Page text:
Lima already has 12 five-star hotels, including the 244-room Swissotel (formerly Oro Verde) in Miraflores, the 207-room Hotel Los Delfines in San Isidro, and the 117-room Prince Hotel in San Borja. Outside Lima, smaller properties are also being upgraded, thanks in part to the government's recent divestiture of Enturperú -- a state-owned lodging chain with 1,797 rooms in 15 hotels, 34 hostels and five very small inns.

In Cuzco, the country's most important colonial city, two five-star hotels cater to well-heeled guests: the Monasterio and the Libertador.

Yet even potential tourists who know Peru no longer has a terrorist problem are still discouraged from coming because of the crime.

"The worst thing you can do is give the impression you're trying to hide things, because we are conscious of the sense of insecurity, and there is a problem," acknowledges Gamarra, formerly the chief of foreign investment promotion at PromPeru, a government agency. "We want people to feel they can walk safely in the streets."

Another challenge confronting the government is the lack of international airports near major tourist sites such as Machu Picchu and the famous prehistoric Nazca Lines. Crosswinds and extreme altitude prevent the government from building an international airport at Cuzco, the nearest major city to Machu Picchu.

As a result, foreigners wanting to visit the fabled lost city must fly to Lima, catch a domestic flight to Cuzco and then take a four-hour train and bus ride from there to Machu Picchu. Recently, the government awarded a $10 million concession to a private firm to build a cable-car system that would whisk tourists up to Machu Picchu in six minutes -- yet opposition from bus drivers and local merchants worried about losing business may stall the project for a long time to come.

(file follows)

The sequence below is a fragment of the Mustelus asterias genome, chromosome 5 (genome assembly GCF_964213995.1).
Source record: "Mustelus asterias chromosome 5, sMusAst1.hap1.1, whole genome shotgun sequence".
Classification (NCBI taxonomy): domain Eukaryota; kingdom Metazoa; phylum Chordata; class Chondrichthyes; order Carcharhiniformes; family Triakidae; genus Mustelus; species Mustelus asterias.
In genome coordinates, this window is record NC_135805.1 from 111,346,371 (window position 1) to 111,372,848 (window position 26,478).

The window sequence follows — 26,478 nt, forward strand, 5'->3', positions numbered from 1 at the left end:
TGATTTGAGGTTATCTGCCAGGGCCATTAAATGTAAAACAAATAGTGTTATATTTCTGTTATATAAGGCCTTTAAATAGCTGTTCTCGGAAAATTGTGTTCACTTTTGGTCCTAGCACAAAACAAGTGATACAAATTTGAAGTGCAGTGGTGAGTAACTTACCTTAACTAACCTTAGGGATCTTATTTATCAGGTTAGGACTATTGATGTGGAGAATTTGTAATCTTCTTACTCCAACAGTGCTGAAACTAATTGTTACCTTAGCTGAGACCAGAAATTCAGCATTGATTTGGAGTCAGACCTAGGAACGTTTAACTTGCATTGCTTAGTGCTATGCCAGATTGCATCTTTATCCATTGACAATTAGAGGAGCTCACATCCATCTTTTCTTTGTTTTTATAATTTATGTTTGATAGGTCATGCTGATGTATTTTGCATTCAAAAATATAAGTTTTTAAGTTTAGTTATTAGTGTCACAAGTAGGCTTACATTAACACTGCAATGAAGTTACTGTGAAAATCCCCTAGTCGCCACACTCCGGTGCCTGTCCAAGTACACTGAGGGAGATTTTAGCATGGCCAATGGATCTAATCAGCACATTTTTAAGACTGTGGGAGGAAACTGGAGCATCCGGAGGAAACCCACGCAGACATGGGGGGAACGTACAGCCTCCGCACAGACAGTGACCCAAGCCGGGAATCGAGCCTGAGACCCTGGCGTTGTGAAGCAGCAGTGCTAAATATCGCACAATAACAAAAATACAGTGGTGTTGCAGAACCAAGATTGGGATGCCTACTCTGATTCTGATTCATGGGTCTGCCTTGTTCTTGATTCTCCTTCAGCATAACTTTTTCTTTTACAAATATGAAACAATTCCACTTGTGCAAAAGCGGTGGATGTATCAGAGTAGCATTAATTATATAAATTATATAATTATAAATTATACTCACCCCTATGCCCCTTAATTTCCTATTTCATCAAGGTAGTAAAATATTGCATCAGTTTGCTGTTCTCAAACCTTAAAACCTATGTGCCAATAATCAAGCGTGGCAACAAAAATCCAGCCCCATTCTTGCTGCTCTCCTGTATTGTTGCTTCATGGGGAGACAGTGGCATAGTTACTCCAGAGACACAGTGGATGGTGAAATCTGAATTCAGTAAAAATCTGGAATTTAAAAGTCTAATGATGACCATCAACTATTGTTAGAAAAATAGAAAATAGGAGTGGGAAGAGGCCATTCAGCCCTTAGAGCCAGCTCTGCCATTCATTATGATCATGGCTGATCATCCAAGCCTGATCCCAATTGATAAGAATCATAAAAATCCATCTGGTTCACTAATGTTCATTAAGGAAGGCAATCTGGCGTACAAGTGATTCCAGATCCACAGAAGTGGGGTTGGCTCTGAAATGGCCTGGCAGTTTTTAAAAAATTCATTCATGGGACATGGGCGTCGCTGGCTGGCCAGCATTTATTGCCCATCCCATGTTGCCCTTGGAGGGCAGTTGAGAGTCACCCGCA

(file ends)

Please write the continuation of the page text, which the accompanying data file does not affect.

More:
"This is a very tough year for the economy in general," says Gómez. "We used to have a very important influx of Japanese visitors, which has dried up because of the warning by the Japanese government not to come to Peru. The economic crisis in Asia has also hurt us indirectly, since Asian destinations like Indonesia are more competitive now."

Gómez, who estimates business executives comprise 45% of all his guests, says "I have no reason to be optimistic for next year, but on the other hand, we'll continue with moderate growth in tourist arrivals. If the Japanese don't come, someone else will."